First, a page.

According to two new books out in recent months, Eric Trump doesn’t know how elections work. Eric, along with his siblings Don Jr. and Ivanka, was with his father on election night and he kept pestering aides to give him the election numbers. His frustration grew out of the fact that aides explained to him that none of the numbers were final as votes were still being counted and voting hadn’t ended yet. This grown man didn’t seem to understand that the data changes throughout the night as more and more precincts report their information. Ring of Fire’s Farron Cousins discusses this.
If he did, and used soldiers to build it, they would all be committing a federal crime.
President Trump on Friday said that he was considering the declaration of a “national emergency” along the border with Mexico, which he apparently believes would allow him to divert funds from the military budget to pay for a wall, and to use military personnel to build it.
While it is hard to know exactly what the president has in mind, or whether he has any conception about what it would entail, one thing is clear: Not only would such an action be illegal, but if members of the armed forces obeyed his command, they would be committing a federal crime.
Begin with the basics. From the founding onward, the American constitutional tradition has profoundly opposed the president’s use of the military to enforce domestic law. A key provision, rooted in an 1878 statute and added to the law in 1956, declares that whoever “willfully uses any part of the Army or the Air Force” to execute a law domestically “shall be fined under this title or imprisoned not more than two years” — except when “expressly authorized by the Constitution or Act of Congress.”
Another provision, grounded in a statute from 1807 and added to the law in 1981, requires the secretary of defense to “ensure that any activity (including the provision of any equipment or facility or the assignment or detail of any personnel)” must “not include or permit direct participation by a member of the Army, Navy, Air Force, or Marine Corps in a search, seizure, arrest, or other similar activity unless participation in such activity by such member is otherwise authorized by law.”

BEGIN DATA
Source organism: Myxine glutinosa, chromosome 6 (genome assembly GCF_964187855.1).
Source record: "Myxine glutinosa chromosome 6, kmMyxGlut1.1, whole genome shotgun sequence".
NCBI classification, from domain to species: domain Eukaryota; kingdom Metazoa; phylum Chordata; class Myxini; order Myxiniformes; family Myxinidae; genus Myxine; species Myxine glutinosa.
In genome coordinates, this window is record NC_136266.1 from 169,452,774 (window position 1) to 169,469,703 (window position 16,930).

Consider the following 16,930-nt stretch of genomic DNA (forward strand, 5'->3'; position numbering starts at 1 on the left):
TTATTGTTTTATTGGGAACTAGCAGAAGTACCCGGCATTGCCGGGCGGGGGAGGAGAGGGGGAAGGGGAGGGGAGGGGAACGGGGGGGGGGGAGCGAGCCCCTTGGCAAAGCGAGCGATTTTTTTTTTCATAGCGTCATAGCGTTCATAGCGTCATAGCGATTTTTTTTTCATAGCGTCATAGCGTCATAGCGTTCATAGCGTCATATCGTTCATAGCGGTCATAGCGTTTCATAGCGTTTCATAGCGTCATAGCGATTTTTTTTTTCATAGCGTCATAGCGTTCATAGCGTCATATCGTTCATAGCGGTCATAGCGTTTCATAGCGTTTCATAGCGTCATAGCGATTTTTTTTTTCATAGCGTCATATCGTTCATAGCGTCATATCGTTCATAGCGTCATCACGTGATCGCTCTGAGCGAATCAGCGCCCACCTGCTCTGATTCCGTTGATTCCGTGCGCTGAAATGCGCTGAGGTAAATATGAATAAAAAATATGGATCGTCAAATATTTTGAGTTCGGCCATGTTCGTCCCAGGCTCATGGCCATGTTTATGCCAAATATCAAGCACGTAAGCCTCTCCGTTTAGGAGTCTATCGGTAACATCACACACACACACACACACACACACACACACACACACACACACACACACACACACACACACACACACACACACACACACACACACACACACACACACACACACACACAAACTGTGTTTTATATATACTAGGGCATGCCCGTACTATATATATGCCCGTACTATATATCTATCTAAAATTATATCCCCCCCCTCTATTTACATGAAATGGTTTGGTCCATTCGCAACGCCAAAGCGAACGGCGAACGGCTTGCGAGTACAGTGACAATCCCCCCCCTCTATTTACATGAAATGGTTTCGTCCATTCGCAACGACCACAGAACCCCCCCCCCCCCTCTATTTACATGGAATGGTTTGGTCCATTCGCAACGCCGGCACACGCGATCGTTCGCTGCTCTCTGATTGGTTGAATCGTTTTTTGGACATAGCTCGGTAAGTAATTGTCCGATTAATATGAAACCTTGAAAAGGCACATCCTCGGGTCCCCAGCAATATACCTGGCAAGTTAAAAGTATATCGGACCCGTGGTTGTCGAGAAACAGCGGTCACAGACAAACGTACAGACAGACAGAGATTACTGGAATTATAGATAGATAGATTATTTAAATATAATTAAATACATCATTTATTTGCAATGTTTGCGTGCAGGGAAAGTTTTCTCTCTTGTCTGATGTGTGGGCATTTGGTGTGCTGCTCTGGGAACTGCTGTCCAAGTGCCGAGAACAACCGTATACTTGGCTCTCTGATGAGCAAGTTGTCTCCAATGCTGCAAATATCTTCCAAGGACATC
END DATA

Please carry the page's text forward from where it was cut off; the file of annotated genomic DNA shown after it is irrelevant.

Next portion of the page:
In response to the Hurricane Katrina disaster in New Orleans, Congress created an express exception to the rules, and authorized the military to play a backup role in “major public emergencies.” But in 2008 Congress and President Bush repealed this sweeping exception. Is President Trump aware of this express repudiation of the power which he is threatening to invoke?
The statute books do contain a series of carefully crafted exceptions to the general rule. Most relevantly, Congress has granted the Coast Guard broad powers to enforce the law within the domestic waters of the United States. But there is no similar provision granting the other military services a comparable power to “search, seize and arrest” along the Mexican border. Given Congress’s decision of 2008, this silence speaks louder than words. Similarly, the current military appropriations bill fails to exempt military professionals from criminal punishment for violating the law in their use of available funds.
It is, I suppose, possible to imagine a situation in which the president might take advantage of the most recent exception, enacted in 2011, which authorized the military detention of suspected terrorists associated with Al Qaeda or the Taliban. But despite President Trump’s unsupported claims about “terrorists” trying to cross the border, it is an unconscionable stretch to use this proviso to support using the military for operations against the desperate refugees from Central America seeking asylum in our country.
It is even less plausible for the president to suspend these restrictions under the National Emergencies Act of 1976. From the Great Depression through the Cold War, presidents systematically abused emergency powers granted them by Congress in some 470 statutes, culminating in the Watergate fiasco. In response, the first section of the 1976 act terminated all existing emergencies and created a framework of checks and balances on the president’s arbitrary will.
If President Trump declared an emergency, Section Five of the act gives the House of Representatives the right to repudiate it immediately, then pass their resolution to the Senate — which is explicitly required to conduct a floor vote within 15 days. Since President Trump’s “emergency” declaration would be a direct response to his failure to convince Congress that national security requires his wall, it is hard to believe that a majority of the Senate, if forced to vote, would accept his show of contempt for their authority.
The Supreme Court’s 1953 decision in Youngstown v. Sawyer would be critical in Congressional consideration of such a decision. In a canonical opinion by Justice Robert Jackson, the court invalidated President Truman’s attempt in 1952 to use his powers as commander in chief to nationalize steel mills in the face of labor strikes. The decision imposed fundamental constitutional limits on the president’s power to claim that a national emergency — in this case, the Korean War — allowed him to override express provisions preventing him from using those powers domestically.